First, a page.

Story at a glance
- The World Health Organization does not predict a vaccine will be widely available before the summer of 2021.
- Frontline health care workers will be among the first to receive initial limited doses.
Large-scale doses of a COVID-19 vaccine most likely won’t be available to the public until summer 2021, the World Health Organization (WHO) said Sunday.
USA Today writes that WHO Chief Scientist Soumya Swaminathan told reporters that the ideal vaccine candidate will only require one shot and last for several years.
“By the time people start getting the vaccine … it would be somewhere in the middle of 2021,” she said on Sunday.
This runs parallel to previous reports in which WHO officials have projected that widely available COVID-19 vaccine doses will not be available until mid-2021.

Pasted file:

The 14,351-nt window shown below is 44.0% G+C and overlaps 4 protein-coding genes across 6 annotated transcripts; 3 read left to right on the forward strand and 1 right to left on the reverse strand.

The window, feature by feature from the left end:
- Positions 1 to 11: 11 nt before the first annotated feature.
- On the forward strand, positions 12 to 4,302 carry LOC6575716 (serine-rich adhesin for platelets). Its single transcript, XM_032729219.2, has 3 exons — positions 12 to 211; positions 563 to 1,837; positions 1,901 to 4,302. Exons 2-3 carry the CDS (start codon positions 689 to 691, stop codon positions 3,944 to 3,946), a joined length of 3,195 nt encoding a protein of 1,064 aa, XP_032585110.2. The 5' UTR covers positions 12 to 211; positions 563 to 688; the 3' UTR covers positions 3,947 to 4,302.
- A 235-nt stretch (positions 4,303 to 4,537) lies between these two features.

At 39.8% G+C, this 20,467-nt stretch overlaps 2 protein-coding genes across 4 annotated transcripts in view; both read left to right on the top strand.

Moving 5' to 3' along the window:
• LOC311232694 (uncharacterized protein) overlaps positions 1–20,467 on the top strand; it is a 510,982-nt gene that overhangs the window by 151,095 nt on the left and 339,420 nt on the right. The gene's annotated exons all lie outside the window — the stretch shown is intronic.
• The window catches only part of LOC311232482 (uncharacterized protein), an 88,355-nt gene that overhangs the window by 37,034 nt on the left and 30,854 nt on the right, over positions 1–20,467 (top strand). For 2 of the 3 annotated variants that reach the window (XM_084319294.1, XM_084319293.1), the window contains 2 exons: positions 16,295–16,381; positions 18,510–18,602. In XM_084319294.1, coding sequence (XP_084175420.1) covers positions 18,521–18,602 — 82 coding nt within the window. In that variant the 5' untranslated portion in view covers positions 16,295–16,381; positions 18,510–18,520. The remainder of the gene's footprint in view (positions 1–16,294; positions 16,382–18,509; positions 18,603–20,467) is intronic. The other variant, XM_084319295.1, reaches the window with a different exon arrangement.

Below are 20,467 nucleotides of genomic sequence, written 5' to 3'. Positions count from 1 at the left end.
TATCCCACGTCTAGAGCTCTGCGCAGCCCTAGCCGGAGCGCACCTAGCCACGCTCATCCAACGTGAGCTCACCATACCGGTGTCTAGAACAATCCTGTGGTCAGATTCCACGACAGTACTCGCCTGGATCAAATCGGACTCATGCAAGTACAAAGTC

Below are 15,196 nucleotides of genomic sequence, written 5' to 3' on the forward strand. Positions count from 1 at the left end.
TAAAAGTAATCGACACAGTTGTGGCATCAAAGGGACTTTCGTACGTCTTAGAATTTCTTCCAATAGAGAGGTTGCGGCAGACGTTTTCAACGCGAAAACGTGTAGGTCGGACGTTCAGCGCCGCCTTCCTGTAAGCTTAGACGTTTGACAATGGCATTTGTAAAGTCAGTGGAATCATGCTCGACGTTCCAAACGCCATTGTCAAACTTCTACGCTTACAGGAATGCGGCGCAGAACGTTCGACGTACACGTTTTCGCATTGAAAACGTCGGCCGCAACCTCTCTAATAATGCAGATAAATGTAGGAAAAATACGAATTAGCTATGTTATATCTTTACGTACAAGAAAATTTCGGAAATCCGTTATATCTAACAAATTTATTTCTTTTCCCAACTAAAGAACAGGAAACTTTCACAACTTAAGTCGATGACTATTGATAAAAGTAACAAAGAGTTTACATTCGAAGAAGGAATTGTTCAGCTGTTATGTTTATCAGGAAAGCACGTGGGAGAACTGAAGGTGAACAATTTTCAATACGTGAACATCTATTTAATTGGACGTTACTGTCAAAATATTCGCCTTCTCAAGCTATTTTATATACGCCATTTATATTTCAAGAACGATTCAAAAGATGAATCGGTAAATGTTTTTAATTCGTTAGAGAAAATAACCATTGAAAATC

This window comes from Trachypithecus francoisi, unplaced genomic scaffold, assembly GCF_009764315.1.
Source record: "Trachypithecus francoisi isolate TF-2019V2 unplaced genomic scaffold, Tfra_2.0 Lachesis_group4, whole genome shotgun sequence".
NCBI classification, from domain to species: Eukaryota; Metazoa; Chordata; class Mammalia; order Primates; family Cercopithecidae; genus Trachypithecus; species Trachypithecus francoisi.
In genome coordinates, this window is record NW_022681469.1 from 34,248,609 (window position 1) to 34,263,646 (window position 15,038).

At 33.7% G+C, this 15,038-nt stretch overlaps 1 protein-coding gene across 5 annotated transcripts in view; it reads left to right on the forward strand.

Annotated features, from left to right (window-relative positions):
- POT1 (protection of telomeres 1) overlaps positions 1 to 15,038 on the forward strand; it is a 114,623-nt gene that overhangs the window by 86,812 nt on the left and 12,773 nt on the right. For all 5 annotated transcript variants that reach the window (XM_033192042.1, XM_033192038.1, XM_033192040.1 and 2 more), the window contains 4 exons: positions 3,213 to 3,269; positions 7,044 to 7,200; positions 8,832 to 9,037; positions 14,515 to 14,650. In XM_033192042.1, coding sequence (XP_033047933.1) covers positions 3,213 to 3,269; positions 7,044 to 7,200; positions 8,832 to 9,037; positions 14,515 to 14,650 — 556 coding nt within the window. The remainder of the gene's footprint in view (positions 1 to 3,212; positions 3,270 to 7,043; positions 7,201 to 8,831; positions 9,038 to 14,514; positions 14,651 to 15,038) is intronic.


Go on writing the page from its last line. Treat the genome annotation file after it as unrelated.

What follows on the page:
The ideal vaccine candidate would protect at least 70 percent of people who receive vaccine doses, although the minimal standard is just 50 percent, the WHO said.
Details on how a forthcoming COVID-19 vaccine would be distributed remain murky, but several experts have advocated for the first round of doses to go to frontline workers, namely those in the health care sector. After those distributions, other essential workers would be next in line. Everyone else would receive vaccine doses in a phased approach.
A federal advisory committee reportedly convened on Tuesday and discussed vaccine distribution options, but did not offer a formal recommendation. The group, called the Advisory Committee on Immunization Practices, will convene to vote on vaccine dosage recommendations when the Food and Drug Administration approves a vaccine.
Multiple pharmaceutical companies, including Moderna, AstraZeneca and Pfizer, have produced frontrunners for a vaccine and are funded by the U.S. government under Operation Warp Speed.
The WHO has taken steps to ensure that a vaccine will be equitably distributed across the globe in a bid to prevent “vaccine nationalism” with COVAX, an initiative that counts more than 150 countries as committed to improving vaccine access. The final goal is to produce 2 billion doses by the end of 2021.